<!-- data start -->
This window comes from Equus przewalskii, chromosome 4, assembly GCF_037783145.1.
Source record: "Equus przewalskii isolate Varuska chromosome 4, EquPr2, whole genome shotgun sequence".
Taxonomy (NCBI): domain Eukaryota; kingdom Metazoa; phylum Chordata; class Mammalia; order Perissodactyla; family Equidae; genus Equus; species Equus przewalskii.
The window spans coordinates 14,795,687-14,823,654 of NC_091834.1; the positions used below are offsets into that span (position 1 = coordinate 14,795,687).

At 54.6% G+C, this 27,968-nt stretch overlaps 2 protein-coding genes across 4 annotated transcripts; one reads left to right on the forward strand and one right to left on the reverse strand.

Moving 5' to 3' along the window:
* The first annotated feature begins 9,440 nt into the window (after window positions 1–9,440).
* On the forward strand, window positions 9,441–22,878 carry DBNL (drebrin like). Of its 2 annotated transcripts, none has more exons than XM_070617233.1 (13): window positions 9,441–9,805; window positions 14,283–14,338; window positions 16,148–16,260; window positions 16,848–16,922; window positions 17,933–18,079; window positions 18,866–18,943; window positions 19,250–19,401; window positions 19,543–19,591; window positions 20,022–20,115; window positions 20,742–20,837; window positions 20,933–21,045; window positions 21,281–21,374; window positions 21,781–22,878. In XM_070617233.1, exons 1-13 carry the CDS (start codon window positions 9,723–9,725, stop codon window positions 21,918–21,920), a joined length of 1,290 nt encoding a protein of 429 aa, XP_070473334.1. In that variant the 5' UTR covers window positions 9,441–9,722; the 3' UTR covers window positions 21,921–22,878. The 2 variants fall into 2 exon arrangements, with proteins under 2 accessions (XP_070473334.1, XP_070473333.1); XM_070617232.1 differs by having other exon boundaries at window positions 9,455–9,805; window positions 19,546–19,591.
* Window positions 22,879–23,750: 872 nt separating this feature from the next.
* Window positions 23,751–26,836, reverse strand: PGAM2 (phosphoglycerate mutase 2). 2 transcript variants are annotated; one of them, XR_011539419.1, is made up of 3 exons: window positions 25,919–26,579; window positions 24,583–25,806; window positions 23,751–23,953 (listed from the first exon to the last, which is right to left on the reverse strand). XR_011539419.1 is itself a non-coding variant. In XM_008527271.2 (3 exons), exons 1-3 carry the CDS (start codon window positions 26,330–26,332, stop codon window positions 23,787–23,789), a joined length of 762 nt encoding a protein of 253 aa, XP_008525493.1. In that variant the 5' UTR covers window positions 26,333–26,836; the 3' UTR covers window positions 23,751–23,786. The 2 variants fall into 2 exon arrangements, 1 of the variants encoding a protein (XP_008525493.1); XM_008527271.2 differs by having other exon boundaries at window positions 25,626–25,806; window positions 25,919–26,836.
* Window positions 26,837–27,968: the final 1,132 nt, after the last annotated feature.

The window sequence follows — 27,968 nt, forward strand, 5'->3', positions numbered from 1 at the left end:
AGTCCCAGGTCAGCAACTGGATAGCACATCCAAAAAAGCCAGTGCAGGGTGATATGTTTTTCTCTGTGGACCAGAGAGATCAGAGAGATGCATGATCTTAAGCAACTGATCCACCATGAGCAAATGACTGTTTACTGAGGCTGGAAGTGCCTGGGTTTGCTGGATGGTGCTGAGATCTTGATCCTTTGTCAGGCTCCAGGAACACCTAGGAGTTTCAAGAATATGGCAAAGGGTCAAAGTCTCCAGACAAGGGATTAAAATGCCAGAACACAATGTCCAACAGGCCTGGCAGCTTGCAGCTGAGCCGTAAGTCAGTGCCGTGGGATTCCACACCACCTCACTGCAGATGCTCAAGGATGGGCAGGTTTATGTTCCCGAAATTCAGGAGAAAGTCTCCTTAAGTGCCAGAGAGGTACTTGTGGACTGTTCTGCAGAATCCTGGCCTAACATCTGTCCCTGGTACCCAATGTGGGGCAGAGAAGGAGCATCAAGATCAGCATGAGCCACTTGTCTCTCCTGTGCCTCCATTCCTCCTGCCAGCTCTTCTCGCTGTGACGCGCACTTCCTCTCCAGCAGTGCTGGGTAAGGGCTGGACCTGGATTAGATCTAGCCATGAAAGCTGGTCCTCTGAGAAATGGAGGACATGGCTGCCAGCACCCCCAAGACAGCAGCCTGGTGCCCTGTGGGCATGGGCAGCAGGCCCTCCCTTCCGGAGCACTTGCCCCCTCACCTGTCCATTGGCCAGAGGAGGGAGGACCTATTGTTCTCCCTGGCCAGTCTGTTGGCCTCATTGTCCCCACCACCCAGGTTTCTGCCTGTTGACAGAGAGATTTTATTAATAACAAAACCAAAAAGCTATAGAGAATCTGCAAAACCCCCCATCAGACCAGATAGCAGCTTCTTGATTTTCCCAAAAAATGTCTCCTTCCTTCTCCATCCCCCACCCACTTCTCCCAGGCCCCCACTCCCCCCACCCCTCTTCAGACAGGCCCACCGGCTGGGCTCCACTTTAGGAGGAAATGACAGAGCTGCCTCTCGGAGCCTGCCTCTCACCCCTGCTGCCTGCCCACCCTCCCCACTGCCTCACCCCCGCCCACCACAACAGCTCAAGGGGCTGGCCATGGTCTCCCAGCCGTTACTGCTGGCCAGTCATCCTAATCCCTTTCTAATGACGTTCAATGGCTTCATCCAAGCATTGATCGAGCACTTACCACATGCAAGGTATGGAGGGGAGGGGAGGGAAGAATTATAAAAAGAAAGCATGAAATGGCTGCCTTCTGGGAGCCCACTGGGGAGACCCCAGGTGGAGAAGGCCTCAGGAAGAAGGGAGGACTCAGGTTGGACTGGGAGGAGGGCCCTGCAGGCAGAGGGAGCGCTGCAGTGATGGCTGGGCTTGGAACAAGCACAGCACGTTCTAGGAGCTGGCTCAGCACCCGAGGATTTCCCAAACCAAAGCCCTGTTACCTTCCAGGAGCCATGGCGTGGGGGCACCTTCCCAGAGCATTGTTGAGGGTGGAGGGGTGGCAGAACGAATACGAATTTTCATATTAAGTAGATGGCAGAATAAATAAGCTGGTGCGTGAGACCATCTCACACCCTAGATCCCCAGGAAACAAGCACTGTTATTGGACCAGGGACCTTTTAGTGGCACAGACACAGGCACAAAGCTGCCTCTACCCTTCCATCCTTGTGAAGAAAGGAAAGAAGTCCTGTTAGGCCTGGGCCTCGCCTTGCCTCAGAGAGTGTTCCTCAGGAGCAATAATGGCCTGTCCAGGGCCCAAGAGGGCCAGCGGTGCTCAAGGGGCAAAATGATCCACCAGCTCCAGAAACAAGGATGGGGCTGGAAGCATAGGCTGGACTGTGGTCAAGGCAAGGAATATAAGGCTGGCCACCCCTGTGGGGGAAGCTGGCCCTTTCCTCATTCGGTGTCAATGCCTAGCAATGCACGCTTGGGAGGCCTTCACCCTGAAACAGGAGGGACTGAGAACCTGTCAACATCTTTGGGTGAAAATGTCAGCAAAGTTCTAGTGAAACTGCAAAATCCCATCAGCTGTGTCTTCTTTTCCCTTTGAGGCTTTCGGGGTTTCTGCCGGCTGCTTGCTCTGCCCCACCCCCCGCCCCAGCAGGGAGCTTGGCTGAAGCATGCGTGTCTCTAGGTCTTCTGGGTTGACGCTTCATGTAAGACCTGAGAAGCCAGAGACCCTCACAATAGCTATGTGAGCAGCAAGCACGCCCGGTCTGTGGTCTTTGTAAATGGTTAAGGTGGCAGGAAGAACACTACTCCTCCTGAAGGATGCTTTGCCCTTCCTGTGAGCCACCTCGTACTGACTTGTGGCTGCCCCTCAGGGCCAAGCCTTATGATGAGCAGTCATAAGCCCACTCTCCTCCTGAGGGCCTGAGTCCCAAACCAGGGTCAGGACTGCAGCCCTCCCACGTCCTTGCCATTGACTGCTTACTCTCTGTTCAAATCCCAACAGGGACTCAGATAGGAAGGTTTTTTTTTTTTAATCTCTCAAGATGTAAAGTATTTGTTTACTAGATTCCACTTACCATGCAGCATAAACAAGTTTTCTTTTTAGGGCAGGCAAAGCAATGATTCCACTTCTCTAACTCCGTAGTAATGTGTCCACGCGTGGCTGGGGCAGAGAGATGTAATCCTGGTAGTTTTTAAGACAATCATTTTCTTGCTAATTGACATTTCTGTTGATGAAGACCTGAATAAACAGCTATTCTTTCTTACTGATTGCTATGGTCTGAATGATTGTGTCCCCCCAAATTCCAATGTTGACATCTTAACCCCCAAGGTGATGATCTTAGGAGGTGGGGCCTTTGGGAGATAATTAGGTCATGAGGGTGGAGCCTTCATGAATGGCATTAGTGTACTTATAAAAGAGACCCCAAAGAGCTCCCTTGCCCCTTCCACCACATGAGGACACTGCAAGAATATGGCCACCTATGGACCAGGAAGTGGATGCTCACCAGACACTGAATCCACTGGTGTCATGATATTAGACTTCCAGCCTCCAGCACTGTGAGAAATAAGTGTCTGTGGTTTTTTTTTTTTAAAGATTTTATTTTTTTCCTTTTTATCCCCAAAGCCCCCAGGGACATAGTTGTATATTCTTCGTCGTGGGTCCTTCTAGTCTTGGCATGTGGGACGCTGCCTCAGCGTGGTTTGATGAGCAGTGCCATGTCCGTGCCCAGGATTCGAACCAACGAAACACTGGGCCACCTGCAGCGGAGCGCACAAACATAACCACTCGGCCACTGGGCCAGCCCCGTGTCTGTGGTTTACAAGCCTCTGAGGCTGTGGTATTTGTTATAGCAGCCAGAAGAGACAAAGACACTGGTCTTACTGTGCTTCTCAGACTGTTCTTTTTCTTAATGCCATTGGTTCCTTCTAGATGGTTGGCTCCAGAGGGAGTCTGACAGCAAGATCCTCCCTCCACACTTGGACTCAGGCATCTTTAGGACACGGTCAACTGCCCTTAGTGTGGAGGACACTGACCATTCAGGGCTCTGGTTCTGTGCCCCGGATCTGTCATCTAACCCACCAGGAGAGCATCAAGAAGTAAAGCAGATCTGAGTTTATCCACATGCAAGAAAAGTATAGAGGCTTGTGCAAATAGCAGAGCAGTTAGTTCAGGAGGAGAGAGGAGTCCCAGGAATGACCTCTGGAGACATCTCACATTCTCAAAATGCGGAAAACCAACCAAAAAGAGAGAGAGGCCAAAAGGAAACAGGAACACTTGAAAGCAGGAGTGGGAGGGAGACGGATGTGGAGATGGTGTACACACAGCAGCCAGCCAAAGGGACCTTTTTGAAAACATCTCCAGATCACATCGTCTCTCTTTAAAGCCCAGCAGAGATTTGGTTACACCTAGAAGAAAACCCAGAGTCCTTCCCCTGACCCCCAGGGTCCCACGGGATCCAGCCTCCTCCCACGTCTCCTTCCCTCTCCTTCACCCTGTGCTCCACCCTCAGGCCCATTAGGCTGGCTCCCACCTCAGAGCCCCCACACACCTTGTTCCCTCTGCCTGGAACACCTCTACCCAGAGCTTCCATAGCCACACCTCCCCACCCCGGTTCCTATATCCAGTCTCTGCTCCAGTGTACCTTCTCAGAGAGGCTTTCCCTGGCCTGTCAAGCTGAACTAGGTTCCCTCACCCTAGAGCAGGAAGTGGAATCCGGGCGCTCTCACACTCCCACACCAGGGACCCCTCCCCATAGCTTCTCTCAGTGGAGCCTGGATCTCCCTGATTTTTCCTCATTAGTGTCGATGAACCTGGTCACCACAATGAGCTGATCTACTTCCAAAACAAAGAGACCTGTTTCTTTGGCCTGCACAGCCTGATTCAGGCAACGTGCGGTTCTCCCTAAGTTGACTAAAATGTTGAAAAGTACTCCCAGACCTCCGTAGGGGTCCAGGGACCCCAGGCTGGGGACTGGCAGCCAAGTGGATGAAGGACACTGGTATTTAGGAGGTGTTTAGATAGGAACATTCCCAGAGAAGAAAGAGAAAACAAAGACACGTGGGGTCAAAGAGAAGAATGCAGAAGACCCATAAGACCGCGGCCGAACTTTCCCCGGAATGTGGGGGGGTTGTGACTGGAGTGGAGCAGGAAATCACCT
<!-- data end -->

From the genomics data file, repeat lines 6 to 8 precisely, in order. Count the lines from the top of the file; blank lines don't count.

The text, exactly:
Moving 5' to 3' along the window:
* The first annotated feature begins 9,440 nt into the window (after window positions 1–9,440).
* On the forward strand, window positions 9,441–22,878 carry DBNL (drebrin like). Of its 2 annotated transcripts, none has more exons than XM_070617233.1 (13): window positions 9,441–9,805; window positions 14,283–14,338; window positions 16,148–16,260; window positions 16,848–16,922; window positions 17,933–18,079; window positions 18,866–18,943; window positions 19,250–19,401; window positions 19,543–19,591; window positions 20,022–20,115; window positions 20,742–20,837; window positions 20,933–21,045; window positions 21,281–21,374; window positions 21,781–22,878. In XM_070617233.1, exons 1-13 carry the CDS (start codon window positions 9,723–9,725, stop codon window positions 21,918–21,920), a joined length of 1,290 nt encoding a protein of 429 aa, XP_070473334.1. In that variant the 5' UTR covers window positions 9,441–9,722; the 3' UTR covers window positions 21,921–22,878. The 2 variants fall into 2 exon arrangements, with proteins under 2 accessions (XP_070473334.1, XP_070473333.1); XM_070617232.1 differs by having other exon boundaries at window positions 9,455–9,805; window positions 19,546–19,591.